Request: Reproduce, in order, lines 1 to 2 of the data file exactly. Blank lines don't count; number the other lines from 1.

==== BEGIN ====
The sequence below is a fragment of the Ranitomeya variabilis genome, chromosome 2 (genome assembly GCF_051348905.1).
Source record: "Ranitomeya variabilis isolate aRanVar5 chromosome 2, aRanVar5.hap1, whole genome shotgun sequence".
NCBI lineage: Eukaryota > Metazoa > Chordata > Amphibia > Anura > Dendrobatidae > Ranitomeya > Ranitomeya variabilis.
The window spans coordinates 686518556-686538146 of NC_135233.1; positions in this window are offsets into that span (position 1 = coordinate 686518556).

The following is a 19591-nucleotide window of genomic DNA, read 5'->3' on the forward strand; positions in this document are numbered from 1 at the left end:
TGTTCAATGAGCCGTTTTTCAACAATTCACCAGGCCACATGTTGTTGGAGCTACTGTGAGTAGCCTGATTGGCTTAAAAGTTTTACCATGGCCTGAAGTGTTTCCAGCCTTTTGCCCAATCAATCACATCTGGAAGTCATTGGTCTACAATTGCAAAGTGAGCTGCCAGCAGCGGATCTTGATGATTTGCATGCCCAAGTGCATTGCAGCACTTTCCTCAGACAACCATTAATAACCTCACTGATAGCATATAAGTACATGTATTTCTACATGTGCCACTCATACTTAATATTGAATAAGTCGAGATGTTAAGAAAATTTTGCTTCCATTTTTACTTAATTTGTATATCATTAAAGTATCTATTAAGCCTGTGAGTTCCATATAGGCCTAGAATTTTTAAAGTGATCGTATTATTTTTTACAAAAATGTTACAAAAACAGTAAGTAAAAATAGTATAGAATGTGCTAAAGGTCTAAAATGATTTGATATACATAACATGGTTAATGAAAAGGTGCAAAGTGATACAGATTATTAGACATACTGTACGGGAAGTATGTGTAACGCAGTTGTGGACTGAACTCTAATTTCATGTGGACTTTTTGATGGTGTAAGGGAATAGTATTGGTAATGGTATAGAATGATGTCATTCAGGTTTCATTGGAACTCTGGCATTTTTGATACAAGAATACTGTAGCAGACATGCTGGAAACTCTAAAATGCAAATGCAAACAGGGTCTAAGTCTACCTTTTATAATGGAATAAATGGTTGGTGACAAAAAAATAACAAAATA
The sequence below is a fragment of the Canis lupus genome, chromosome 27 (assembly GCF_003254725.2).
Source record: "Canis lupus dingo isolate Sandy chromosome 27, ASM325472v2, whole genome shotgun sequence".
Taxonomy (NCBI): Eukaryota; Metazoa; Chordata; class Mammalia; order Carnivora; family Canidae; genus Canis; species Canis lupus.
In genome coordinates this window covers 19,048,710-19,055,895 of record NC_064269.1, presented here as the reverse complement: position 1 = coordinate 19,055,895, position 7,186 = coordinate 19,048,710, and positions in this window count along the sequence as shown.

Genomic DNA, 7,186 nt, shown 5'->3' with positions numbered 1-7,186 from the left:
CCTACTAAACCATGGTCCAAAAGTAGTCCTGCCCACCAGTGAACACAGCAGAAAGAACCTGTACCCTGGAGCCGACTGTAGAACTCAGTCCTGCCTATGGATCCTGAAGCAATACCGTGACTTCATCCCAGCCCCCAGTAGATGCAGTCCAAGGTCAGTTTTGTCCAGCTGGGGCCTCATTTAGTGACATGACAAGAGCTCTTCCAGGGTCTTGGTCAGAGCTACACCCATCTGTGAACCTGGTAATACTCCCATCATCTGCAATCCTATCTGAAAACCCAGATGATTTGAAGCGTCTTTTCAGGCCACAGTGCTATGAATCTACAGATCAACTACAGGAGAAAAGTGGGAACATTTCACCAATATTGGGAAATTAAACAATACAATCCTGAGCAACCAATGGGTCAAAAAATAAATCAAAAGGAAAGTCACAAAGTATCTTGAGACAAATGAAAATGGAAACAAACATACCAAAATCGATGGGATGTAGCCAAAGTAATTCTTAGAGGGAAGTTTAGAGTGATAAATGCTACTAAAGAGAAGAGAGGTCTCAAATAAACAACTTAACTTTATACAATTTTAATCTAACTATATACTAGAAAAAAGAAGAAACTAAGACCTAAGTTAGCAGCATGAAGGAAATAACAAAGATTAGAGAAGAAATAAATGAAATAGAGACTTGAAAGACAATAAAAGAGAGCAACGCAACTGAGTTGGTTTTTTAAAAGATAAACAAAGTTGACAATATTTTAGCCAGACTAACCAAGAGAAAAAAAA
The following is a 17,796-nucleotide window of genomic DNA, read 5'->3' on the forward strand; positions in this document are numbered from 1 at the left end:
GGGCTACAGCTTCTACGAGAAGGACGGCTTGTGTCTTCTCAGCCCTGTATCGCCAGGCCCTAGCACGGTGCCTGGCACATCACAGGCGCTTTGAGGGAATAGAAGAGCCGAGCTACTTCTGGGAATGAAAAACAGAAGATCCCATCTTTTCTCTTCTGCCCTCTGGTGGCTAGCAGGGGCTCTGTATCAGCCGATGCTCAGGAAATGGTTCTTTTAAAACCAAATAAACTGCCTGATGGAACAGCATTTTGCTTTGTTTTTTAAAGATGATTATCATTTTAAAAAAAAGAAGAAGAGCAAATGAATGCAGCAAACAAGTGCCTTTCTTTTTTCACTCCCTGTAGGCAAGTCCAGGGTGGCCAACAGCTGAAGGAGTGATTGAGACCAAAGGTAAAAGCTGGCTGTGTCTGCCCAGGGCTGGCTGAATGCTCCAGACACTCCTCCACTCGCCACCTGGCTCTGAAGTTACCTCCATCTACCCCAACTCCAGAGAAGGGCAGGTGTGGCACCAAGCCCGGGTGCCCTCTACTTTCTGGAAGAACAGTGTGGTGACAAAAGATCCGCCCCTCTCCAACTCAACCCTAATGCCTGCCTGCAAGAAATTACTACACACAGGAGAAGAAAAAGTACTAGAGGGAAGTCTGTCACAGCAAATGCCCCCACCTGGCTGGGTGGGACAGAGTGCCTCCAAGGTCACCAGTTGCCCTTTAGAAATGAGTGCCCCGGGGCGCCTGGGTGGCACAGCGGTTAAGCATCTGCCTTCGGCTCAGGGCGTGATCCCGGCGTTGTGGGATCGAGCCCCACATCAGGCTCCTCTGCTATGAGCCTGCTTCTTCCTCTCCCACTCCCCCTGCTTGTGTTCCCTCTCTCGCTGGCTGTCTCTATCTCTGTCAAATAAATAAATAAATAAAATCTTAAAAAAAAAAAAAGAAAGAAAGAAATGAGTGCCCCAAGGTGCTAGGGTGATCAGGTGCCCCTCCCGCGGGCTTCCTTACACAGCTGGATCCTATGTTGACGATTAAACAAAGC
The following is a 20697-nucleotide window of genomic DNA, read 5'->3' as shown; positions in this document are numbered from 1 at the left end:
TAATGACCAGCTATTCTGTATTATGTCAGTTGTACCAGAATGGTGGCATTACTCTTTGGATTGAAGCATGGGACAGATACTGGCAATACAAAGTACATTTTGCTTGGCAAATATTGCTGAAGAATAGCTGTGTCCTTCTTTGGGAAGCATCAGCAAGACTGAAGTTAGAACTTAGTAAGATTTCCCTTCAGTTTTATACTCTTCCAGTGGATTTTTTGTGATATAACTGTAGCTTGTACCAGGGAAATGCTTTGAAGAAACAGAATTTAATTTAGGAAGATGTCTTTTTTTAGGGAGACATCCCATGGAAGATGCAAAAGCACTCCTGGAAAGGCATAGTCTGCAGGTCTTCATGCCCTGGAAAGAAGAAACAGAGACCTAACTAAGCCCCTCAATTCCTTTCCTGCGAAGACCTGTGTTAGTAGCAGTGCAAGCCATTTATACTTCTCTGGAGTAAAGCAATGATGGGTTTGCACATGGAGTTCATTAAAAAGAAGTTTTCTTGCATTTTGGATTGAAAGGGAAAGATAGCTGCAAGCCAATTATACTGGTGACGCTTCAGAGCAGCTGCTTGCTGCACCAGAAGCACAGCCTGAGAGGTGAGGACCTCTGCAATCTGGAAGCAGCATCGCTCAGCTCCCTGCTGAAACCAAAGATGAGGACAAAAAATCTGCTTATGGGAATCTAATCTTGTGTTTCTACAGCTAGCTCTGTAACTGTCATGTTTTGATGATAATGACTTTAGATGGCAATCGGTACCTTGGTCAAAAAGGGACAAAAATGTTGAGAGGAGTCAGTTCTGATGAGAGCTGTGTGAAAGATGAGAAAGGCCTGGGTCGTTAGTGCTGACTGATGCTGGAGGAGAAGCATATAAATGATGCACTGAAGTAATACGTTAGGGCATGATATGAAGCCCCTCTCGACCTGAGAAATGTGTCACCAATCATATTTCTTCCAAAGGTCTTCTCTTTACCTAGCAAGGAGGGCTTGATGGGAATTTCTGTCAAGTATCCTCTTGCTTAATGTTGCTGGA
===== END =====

The sequence below is a fragment of the Ranitomeya variabilis genome, chromosome 2 (genome assembly GCF_051348905.1).
Source record: "Ranitomeya variabilis isolate aRanVar5 chromosome 2, aRanVar5.hap1, whole genome shotgun sequence".